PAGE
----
Through Athens I am thought as fair as she.
But what of that? Demetrius thinks not so.
He will not know what all but he do know.
And as he errs, doting on Hermia’s eyes,
So I, admiring of his qualities.
Things base and vile, holding no quantity,
Love can transpose to form and dignity.
Love looks not with the eyes, but with the mind,
And therefore is winged Cupid painted blind.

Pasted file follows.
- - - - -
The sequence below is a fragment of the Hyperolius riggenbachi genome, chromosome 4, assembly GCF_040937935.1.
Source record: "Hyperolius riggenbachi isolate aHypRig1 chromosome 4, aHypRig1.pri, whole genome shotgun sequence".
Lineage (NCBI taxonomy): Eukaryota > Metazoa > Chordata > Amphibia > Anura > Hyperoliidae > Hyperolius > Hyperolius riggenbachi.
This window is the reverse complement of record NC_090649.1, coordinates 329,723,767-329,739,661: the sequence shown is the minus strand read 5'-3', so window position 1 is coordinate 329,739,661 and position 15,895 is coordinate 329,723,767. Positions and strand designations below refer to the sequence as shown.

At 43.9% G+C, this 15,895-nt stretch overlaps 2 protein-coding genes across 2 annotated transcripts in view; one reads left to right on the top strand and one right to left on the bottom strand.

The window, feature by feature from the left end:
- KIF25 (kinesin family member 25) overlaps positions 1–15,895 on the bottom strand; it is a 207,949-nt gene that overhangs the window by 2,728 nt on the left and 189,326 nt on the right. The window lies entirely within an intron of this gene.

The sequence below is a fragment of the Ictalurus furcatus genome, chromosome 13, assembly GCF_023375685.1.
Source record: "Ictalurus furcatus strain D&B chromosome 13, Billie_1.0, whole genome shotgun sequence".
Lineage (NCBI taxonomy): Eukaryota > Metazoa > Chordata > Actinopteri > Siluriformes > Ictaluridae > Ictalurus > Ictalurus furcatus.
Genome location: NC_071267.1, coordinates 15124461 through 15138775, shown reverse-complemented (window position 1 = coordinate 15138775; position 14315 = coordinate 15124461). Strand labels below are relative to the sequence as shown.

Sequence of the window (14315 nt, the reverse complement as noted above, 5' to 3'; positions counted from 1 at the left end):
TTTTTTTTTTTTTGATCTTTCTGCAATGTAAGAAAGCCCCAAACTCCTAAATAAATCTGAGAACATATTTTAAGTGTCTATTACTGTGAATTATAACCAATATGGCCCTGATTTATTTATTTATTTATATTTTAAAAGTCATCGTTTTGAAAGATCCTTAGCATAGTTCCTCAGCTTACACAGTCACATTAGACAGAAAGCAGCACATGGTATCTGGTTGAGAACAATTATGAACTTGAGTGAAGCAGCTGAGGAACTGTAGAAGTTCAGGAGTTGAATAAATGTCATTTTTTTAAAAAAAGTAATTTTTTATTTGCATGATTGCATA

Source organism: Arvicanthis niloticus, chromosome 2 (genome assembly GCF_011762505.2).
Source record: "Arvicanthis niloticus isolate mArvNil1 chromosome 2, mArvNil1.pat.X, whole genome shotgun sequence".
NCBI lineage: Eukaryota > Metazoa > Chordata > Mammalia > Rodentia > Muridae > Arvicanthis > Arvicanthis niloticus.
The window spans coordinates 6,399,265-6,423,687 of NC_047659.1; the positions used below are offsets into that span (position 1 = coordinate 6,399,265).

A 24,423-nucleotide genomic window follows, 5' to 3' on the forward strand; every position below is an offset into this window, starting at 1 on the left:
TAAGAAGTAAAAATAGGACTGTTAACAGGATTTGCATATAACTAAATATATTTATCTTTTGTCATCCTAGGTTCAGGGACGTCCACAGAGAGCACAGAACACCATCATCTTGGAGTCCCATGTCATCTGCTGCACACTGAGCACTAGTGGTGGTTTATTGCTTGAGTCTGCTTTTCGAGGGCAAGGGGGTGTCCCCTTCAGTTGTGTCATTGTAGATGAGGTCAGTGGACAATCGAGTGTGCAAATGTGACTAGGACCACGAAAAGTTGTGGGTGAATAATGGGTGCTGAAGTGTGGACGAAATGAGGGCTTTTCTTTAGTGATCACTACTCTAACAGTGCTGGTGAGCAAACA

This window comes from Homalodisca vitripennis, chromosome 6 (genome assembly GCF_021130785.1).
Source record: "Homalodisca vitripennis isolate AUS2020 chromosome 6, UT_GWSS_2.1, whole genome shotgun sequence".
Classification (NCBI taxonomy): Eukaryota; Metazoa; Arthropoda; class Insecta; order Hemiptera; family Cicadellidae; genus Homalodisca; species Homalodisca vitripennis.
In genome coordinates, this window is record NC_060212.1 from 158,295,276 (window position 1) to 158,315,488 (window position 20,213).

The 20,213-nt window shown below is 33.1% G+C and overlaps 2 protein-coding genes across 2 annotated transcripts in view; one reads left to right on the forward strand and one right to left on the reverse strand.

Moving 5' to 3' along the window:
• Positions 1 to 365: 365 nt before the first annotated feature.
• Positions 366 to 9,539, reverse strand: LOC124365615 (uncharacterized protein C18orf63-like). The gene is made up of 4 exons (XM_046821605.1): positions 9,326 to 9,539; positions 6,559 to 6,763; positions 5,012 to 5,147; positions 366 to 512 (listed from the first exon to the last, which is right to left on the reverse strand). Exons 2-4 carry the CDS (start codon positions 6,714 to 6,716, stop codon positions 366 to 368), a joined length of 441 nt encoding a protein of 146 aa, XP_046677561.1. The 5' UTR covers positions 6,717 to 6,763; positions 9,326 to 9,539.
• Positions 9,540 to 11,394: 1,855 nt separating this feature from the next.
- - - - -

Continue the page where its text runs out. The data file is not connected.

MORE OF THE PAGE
Helena utters these lines as she comments on the irrational nature of love. They are extremely important to the play’s overall presentation of love as erratic, inexplicable, and exceptionally powerful (I.i.227–235). Distressed by the fact that her beloved Demetrius loves Hermia and not her, Helena says that though she is as beautiful as Hermia, Demetrius cannot see her beauty. Helena adds that she dotes on Demetrius (though not all of his qualities are admirable) in the same way that he dotes on Hermia. She believes that love has the power to transform “base and vile” qualities into “form and dignity”—that is, even ugliness and bad behavior can seem attractive to someone in love. This is the case, she argues, because “love looks not with the eyes, but with the mind”—love depends not on an objective assessment of appearance but rather on an individual perception of the beloved. These lines prefigure aspects of the play’s examination of love, such as Titania’s passion for the ass-headed Bottom, which epitomizes the transformation of the “base and vile” into “form and dignity.”